This, by the way, was the considered opinion of colleagues in a tech company - pretty smart people who could recognise that they didn't really have enough information to truly understand the vast implications of leaving. It's certainly not a cross-section of Wales, which can be somewhat xenophobic, even internally. And as mentioned, has a relatively poor economy. As such, someone trotting out the 'EU migrants took your jobs!' and similar lines could likely get quite a following. Even without that there's a number of disgruntled people with little to lose who wanted to send a message of some kind to The Powers That Be.

Comment Re: Double your storage by making a hole. (Score 2) 201

But only if you were using your disks with single side devices and you also had to make a notch or you couldn't write anything. I was using double side drives and doing this would have erased the data.

That may have been for 5.25" disks... I think you also had to cut a hole in the case for the optical revolution sensor. I've seen it done, but it was very messy, e.g. the bottom of the disk cut open to remove the actual disk so the sensor hole could be cut without damaging the disk.

What the grandparent post is probably thinking of is 3.5" disks, which had an optical sensor and a hole to tell the drive if it was low density (720k) or high density (1.44M). The theory went that they were economising by making the low density disks from rejected high density ones. Either way, you could drill a hole in the things (which risks swarf ending up inside the disk and damaing the heads) or later on, get custom hole-punches to easily and safely cut out the notch in the disk casing.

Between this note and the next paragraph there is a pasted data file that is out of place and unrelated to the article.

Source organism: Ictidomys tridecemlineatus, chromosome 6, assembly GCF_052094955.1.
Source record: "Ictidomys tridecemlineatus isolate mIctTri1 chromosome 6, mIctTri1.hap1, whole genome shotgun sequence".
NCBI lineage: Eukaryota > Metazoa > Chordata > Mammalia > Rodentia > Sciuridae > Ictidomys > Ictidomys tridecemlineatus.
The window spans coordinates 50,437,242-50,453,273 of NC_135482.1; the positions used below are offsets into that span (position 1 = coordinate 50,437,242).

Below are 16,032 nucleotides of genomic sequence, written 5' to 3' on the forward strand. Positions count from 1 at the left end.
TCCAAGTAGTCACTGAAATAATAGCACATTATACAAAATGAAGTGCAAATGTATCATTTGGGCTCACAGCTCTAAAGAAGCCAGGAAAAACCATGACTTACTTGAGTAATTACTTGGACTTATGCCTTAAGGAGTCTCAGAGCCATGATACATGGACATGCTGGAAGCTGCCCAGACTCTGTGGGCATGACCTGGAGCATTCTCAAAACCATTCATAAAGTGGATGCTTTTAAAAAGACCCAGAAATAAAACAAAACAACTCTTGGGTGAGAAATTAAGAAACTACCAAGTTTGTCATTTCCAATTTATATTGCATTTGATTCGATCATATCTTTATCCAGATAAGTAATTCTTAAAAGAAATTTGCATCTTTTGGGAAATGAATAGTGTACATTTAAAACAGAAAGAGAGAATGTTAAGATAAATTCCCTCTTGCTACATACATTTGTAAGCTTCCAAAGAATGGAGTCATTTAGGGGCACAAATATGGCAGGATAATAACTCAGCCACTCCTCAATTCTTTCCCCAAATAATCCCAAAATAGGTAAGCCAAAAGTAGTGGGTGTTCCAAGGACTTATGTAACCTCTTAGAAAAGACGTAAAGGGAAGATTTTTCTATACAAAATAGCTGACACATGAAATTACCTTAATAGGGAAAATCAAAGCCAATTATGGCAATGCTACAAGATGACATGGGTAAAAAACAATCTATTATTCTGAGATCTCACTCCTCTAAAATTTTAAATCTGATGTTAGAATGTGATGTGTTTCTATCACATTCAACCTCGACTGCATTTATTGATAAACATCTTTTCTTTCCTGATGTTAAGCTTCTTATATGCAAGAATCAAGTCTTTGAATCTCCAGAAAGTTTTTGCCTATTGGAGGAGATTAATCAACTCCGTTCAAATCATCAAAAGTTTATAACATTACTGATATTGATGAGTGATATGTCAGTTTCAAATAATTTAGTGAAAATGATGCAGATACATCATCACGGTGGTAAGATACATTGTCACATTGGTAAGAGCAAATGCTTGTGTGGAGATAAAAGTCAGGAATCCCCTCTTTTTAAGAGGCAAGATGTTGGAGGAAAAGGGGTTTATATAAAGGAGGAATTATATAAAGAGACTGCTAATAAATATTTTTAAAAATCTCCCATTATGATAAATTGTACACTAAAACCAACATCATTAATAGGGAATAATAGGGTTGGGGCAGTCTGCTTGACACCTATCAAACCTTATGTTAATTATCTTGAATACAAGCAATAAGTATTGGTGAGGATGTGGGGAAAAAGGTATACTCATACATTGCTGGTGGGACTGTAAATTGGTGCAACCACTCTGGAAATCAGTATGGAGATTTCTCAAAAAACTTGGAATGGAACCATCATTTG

Comment Re:Still there? (Score 1) 57

I keep reading here and there that they're stopping Nokia and Windows Phone, and what do you know... The entirety of the 12 people using Windows phone will be thrilled. That's for sure. As for the rest...

It's not Windows. Looks like it might be running S30+, which is either a stripped down version of Series 30 without J2ME support, or something different and strange.

Comment Re:Current Version is GIMP 2.8.18 (Score 2) 117

I must be getting in early as there is no whining so far about GIMP being far inferior to Photoshop.

What real world work can be done in Photoshop but not GIMP?

Vectors. I'm not sure to what extent Photoshop can do them because I don't use it much, but I do receive PSD files with speech bubbles and such that aren't there once GIMP has imported it.